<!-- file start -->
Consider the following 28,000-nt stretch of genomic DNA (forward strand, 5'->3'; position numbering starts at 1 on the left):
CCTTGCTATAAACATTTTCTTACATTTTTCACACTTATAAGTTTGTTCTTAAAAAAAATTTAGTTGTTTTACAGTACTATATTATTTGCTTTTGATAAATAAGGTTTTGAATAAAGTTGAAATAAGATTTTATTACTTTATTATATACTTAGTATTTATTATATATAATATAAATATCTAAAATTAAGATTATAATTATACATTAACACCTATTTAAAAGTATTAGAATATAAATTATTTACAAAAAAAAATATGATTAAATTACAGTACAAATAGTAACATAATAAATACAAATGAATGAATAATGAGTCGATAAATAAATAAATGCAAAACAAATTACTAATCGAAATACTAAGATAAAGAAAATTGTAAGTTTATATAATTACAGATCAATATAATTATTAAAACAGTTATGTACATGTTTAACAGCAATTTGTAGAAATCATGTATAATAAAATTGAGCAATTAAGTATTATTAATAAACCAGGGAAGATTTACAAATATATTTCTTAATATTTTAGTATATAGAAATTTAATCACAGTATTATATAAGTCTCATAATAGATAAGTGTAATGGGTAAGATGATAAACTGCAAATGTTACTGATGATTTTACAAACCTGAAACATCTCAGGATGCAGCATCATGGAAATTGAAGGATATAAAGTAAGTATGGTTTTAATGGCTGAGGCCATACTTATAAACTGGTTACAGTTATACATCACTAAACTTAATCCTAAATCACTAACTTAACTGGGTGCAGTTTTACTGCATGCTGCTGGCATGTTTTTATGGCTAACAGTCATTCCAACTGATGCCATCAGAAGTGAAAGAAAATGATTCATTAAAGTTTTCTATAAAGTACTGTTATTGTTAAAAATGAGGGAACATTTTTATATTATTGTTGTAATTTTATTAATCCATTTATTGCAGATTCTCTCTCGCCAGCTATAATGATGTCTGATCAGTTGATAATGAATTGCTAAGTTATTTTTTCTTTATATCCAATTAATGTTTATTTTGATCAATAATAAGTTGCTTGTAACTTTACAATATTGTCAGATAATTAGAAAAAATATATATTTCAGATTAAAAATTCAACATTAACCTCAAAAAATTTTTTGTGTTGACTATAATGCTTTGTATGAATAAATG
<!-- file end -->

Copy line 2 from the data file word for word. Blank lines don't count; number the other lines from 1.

CCTTGCTATAAACATTTTCTTACATTTTTCACACTTATAAGTTTGTTCTTAAAAAAAATTTAGTTGTTTTACAGTACTATATTATTTGCTTTTGATAAATAAGGTTTTGAATAAAGTTGAAATAAGATTTTATTACTTTATTATATACTTAGTATTTATTATATATAATATAAATATCTAAAATTAAGATTATAATTATACATTAACACCTATTTAAAAGTATTAGAATATAAATTATTTACAAAAAAAAATATGATTAAATTACAGTACAAATAGTAACATAATAAATACAAATGAATGAATAATGAGTCGATAAATAAATAAATGCAAAACAAATTACTAATCGAAATACTAAGATAAAGAAAATTGTAAGTTTATATAATTACAGATCAATATAATTATTAAAACAGTTATGTACATGTTTAACAGCAATTTGTAGAAATCATGTATAATAAAATTGAGCAATTAAGTATTATTAATAAACCAGGGAAGATTTACAAATATATTTCTTAATATTTTAGTATATAGAAATTTAATCACAGTATTATATAAGTCTCATAATAGATAAGTGTAATGGGTAAGATGATAAACTGCAAATGTTACTGATGATTTTACAAACCTGAAACATCTCAGGATGCAGCATCATGGAAATTGAAGGATATAAAGTAAGTATGGTTTTAATGGCTGAGGCCATACTTATAAACTGGTTACAGTTATACATCACTAAACTTAATCCTAAATCACTAACTTAACTGGGTGCAGTTTTACTGCATGCTGCTGGCATGTTTTTATGGCTAACAGTCATTCCAACTGATGCCATCAGAAGTGAAAGAAAATGATTCATTAAAGTTTTCTATAAAGTACTGTTATTGTTAAAAATGAGGGAACATTTTTATATTATTGTTGTAATTTTATTAATCCATTTATTGCAGATTCTCTCTCGCCAGCTATAATGATGTCTGATCAGTTGATAATGAATTGCTAAGTTATTTTTTCTTTATATCCAATTAATGTTTATTTTGATCAATAATAAGTTGCTTGTAACTTTACAATATTGTCAGATAATTAGAAAAAATATATATTTCAGATTAAAAATTCAACATTAACCTCAAAAAATTTTTTGTGTTGACTATAATGCTTTGTATGAATAAATG